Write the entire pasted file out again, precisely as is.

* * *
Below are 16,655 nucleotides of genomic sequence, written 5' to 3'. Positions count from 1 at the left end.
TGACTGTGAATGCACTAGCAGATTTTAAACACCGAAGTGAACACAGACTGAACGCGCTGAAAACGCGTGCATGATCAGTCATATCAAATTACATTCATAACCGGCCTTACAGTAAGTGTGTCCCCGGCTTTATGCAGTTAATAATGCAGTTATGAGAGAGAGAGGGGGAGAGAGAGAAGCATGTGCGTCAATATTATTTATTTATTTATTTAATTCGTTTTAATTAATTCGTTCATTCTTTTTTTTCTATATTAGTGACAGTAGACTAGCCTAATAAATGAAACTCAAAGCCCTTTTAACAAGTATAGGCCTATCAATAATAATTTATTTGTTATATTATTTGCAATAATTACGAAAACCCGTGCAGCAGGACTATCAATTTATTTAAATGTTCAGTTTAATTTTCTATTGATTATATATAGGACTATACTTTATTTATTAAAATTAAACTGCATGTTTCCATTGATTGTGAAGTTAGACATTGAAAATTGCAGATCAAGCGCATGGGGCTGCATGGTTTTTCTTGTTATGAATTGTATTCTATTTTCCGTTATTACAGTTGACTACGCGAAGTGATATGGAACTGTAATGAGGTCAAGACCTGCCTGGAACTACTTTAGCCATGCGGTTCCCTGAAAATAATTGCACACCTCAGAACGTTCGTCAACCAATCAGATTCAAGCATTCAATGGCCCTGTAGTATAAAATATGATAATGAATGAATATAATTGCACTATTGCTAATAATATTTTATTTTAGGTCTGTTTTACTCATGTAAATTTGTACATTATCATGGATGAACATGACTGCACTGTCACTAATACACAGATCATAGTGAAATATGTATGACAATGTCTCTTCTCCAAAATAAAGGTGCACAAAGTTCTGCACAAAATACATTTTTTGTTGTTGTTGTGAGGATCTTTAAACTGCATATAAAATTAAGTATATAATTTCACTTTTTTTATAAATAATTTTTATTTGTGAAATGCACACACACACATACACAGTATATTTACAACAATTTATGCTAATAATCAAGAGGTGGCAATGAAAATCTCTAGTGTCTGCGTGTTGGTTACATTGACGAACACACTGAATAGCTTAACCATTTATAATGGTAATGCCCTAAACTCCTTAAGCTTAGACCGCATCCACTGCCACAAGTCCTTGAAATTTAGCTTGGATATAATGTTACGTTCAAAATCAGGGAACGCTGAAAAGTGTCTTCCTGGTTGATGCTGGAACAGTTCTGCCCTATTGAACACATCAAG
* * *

Below are 16,655 nucleotides of genomic sequence, written 5' to 3'. Positions count from 1 at the left end.
TGACTGTGAATGCACTAGCAGATTTTAAACACCGAAGTGAACACAGACTGAACGCGCTGAAAACGCGTGCATGATCAGTCATATCAAATTACATTCATAACCGGCCTTACAGTAAGTGTGTCCCCGGCTTTATGCAGTTAATAATGCAGTTATGAGAGAGAGAGGGGGAGAGAGAGAAGCATGTGCGTCAATATTATTTATTTATTTATTTAATTCGTTTTAATTAATTCGTTCATTCTTTTTTTTCTATATTAGTGACAGTAGACTAGCCTAATAAATGAAACTCAAAGCCCTTTTAACAAGTATAGGCCTATCAATAATAATTTATTTGTTATATTATTTGCAATAATTACGAAAACCCGTGCAGCAGGACTATCAATTTATTTAAATGTTCAGTTTAATTTTCTATTGATTATATATAGGACTATACTTTATTTATTAAAATTAAACTGCATGTTTCCATTGATTGTGAAGTTAGACATTGAAAATTGCAGATCAAGCGCATGGGGCTGCATGGTTTTTCTTGTTATGAATTGTATTCTATTTTCCGTTATTACAGTTGACTACGCGAAGTGATATGGAACTGTAATGAGGTCAAGACCTGCCTGGAACTACTTTAGCCATGCGGTTCCCTGAAAATAATTGCACACCTCAGAACGTTCGTCAACCAATCAGATTCAAGCATTCAATGGCCCTGTAGTATAAAATATGATAATGAATGAATATAATTGCACTATTGCTAATAATATTTTATTTTAGGTCTGTTTTACTCATGTAAATTTGTACATTATCATGGATGAACATGACTGCACTGTCACTAATACACAGATCATAGTGAAATATGTATGACAATGTCTCTTCTCCAAAATAAAGGTGCACAAAGTTCTGCACAAAATACATTTTTTGTTGTTGTTGTGAGGATCTTTAAACTGCATATAAAATTAAGTATATAATTTCACTTTTTTTATAAATAATTTTTATTTGTGAAATGCACACACACACATACACAGTATATTTACAACAATTTATGCTAATAATCAAGAGGTGGCAATGAAAATCTCTAGTGTCTGCGTGTTGGTTACATTGACGAACACACTGAATAGCTTAACCATTTATAATGGTAATGCCCTAAACTCCTTAAGCTTAGACCGCATCCACTGCCACAAGTCCTTGAAATTTAGCTTGGATATAATGTTACGTTCAAAATCAGGGAACGCTGAAAAGTGTCTTCCTGGTTGATGCTGGAACAGTTCTGCCCTATTGAACACATCAAG